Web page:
And yet I hear from people in churches all the time that they miss live performance. So I decided to conduct an informal poll on Facebook. I wanted to see if the perception were true that, due to cultural shifts, more people would prefer video to live performance. I asked this question:
“Informal poll for my church-going friends:
A pastor has decided he wants to launch his next sermon series with a powerful 5-minute dramatic scene. He has the option of having two professional actors perform the scene live, or those same two actors perform the scene on video. Both options will be professional in every way. Would you prefer the “live” option or the “video” option?
(along with your answer would you give your age group with a simple: teens, 20’s, 30’s, 40’s, 50’s, 60’s, 70’s, 80’s, 90’s?) Additional comments are welcome.”
There was great participation, with over 135 people responding to the question on 3 different FB sites in 24 hours.
Here are the results:
I know this not scientific. There is a bias in that most responders were in an age bracket closer to mine (between 50-70). It would be interesting to see how a mostly millennial sampling would have responded. And because of my connections in the arts, there are more responses from people in the performing arts than you might find in a more random poll. One responder questioned if the responses favored “live” over “video” because I, a theater person, was asking the question, rather than a person who does video for a living asking the question. Fair question and I am sure the results were skewed some because of that, but I don’t think that the vast majority were answering the question to satisfy the poller.
Note that there are also several pastors responding to the poll. One of the more interesting responses from a pastor was this:
Live would be more impacting, BUT, as a pastor I would have to consider the actors afterwards. Will the focus be on them and their performance? Would the video allow the people to more easily integrate it into my message?”
The implication being that the live performance might “upstage” the sermon. I have long suspected that a pastor might feel that way, but had never heard someone actually verbalize it.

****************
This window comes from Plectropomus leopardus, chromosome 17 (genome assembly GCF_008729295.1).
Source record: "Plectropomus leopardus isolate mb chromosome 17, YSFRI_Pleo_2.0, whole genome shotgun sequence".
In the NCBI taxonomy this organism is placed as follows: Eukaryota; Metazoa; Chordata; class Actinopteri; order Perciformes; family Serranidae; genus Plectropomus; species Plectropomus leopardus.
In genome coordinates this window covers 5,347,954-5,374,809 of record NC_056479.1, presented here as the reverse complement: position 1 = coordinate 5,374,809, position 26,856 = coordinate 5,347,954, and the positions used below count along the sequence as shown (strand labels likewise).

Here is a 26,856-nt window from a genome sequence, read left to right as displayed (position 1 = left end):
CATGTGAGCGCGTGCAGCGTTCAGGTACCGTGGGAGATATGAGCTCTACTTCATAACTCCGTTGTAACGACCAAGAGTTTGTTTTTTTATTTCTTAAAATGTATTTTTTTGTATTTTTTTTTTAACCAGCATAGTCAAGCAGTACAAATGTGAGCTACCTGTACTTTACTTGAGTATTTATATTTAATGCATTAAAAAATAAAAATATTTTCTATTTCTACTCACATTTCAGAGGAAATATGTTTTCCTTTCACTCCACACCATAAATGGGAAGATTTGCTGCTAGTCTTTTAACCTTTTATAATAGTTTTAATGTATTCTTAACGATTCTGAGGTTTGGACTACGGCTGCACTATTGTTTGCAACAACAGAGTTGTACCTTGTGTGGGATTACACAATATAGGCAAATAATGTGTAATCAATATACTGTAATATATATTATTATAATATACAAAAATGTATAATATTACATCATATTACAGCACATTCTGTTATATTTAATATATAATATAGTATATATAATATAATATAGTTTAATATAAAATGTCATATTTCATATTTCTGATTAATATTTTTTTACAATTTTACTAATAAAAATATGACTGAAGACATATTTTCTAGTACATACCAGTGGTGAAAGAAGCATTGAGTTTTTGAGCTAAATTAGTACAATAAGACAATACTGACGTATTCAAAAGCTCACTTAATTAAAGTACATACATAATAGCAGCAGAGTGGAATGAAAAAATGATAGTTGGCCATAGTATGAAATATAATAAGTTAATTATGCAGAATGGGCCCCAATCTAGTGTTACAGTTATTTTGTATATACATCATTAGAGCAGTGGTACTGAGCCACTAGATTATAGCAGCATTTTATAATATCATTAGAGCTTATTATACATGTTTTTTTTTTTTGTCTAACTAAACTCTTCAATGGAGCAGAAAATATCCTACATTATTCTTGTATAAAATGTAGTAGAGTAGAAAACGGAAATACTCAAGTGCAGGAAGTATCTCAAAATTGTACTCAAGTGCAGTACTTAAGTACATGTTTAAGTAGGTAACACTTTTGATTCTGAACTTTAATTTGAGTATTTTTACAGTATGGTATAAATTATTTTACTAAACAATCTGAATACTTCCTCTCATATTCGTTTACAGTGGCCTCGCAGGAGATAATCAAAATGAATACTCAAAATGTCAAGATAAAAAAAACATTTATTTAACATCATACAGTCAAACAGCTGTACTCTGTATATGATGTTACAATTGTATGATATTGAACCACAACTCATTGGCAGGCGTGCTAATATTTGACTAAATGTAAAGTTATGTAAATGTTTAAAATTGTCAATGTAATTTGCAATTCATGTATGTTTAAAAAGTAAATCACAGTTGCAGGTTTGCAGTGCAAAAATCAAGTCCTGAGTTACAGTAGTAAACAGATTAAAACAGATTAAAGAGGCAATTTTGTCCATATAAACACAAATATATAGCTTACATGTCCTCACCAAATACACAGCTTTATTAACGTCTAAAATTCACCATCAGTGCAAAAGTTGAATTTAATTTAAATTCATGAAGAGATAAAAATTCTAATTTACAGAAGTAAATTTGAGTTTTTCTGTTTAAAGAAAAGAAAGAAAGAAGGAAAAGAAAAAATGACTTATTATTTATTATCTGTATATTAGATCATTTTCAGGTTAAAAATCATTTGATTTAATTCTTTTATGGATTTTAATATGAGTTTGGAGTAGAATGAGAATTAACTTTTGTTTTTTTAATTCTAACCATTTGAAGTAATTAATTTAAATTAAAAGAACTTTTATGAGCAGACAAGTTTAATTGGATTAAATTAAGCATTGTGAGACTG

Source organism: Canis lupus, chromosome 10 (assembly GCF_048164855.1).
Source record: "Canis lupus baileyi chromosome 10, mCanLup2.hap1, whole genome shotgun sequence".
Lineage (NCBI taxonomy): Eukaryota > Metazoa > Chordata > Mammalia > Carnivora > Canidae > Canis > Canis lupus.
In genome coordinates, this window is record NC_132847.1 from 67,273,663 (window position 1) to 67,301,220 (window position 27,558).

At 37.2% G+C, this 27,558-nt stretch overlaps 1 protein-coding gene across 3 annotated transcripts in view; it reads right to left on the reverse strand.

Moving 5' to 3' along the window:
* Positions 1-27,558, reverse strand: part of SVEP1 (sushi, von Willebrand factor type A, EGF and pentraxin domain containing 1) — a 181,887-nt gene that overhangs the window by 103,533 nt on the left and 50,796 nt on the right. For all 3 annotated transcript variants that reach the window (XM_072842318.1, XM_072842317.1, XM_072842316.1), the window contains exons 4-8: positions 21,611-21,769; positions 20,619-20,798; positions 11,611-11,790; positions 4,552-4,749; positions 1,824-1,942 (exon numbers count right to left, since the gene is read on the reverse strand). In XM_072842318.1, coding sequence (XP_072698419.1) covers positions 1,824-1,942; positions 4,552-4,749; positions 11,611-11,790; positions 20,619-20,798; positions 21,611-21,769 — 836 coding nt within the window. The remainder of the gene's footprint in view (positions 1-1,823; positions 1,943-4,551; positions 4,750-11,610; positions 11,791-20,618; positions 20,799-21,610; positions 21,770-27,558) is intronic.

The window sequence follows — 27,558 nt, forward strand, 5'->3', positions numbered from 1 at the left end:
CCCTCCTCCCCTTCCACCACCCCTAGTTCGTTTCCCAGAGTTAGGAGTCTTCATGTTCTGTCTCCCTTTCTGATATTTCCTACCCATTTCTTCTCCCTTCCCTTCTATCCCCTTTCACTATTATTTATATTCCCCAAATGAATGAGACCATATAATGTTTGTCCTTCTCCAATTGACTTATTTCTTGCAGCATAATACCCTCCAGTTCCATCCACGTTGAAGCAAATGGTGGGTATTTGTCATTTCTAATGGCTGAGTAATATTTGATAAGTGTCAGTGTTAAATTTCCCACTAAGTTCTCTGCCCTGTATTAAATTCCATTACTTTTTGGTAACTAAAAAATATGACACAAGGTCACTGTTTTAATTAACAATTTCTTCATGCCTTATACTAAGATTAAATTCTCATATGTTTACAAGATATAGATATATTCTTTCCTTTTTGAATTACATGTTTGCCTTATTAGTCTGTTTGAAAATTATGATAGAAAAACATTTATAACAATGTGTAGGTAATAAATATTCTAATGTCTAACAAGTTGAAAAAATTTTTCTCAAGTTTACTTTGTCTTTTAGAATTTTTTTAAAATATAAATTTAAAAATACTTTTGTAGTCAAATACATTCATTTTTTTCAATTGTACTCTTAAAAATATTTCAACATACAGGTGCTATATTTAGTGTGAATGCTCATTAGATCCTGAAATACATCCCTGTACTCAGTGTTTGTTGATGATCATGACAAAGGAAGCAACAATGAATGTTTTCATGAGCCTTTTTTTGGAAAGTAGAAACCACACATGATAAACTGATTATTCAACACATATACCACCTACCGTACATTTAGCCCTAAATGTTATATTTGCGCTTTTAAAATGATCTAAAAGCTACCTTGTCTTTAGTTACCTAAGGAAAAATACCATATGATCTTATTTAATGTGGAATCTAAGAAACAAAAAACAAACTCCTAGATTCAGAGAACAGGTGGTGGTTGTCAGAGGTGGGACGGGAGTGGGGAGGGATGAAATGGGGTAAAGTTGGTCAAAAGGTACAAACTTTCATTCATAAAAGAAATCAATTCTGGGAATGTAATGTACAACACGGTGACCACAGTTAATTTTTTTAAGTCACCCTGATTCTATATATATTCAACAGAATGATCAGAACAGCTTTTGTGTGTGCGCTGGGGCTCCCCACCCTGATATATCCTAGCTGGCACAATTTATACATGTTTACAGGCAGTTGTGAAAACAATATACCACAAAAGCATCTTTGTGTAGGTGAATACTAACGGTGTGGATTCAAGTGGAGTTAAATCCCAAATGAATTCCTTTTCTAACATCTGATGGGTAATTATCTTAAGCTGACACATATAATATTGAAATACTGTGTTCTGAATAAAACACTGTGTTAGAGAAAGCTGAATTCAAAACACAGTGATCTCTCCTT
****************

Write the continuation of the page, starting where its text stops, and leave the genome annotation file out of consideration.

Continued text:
There were a few other surprises. There were some theater people that I would have suspected would choose “live” who actually preferred “video.”
Many of those who chose video over live cited more practical reasons dealing with “easier for more people so see and hear in a large auditorium” as opposed to the artistic impact on the audience. And there were many who, rightly so, said it would all depend on the actual piece; that some pieces would translate better on video than live.
I am frankly surprised at the results. I would have expected video to come out ahead, given the shift in how often it is used in the church. But maybe the overuse of video has a lot to do with these responses.
My take-away is that the shift away from live performance in so many churches today does not reflect the preference of the people in the audience. Many have suggested that this is a pendulum swing and that live performance will once again come back. Me, I’m not so sure.
What do you think?
In the meantime, let me know if I can come to you “live.” No Memorex, I promise!Posted by Chuck Neighbors | 2 comments
I could tell something was amiss with Mr. Music Director at this church. He didn’t greet me when I arrived early, unlike other members of his team. He was agitated with the sound issues the church was having. And it was clear that his agenda was the only one that mattered, even though I arrived early to do a sound check and rehearse my tech cues. I soon discovered he was not about to relinquish the stage to me before the service.
He first upstaged one of the team members who was speaking to the congregation by going up to each worship team member, checking their microphone and pointing wildly at the sound booth to confirm that each mic was working properly.
He upstaged again when he moved back to the keyboard and refused to start the next song until he was convinced everyone’s mic was working. The pastor prompted verbally from the front pew, “let’s go.” He then said, “I’m sorry but our music is sensitive and I don’t want to play unless it is right. I’m sure you understand.”
Finally it was time for me to take the platform. Things were going along fine until the final moments of my performance, when Mr. Music Director decided to take the stage while I was still speaking. This is a sensitive moment in my performance and Mr. Music Director was upstaging me by moving onto the platform and flipping switches getting ready for his closing song. I could sense my audience moving their focus from me to Mr. Music Director. I wanted to say something to him; to tell him to please go sit down until I was finished. But to do so would have only caused me to totally lose my audience, and possibly turn them against me. I’m sure if you were to ask him, he would tell you he was being professional and preparing for a smooth transition to the closing.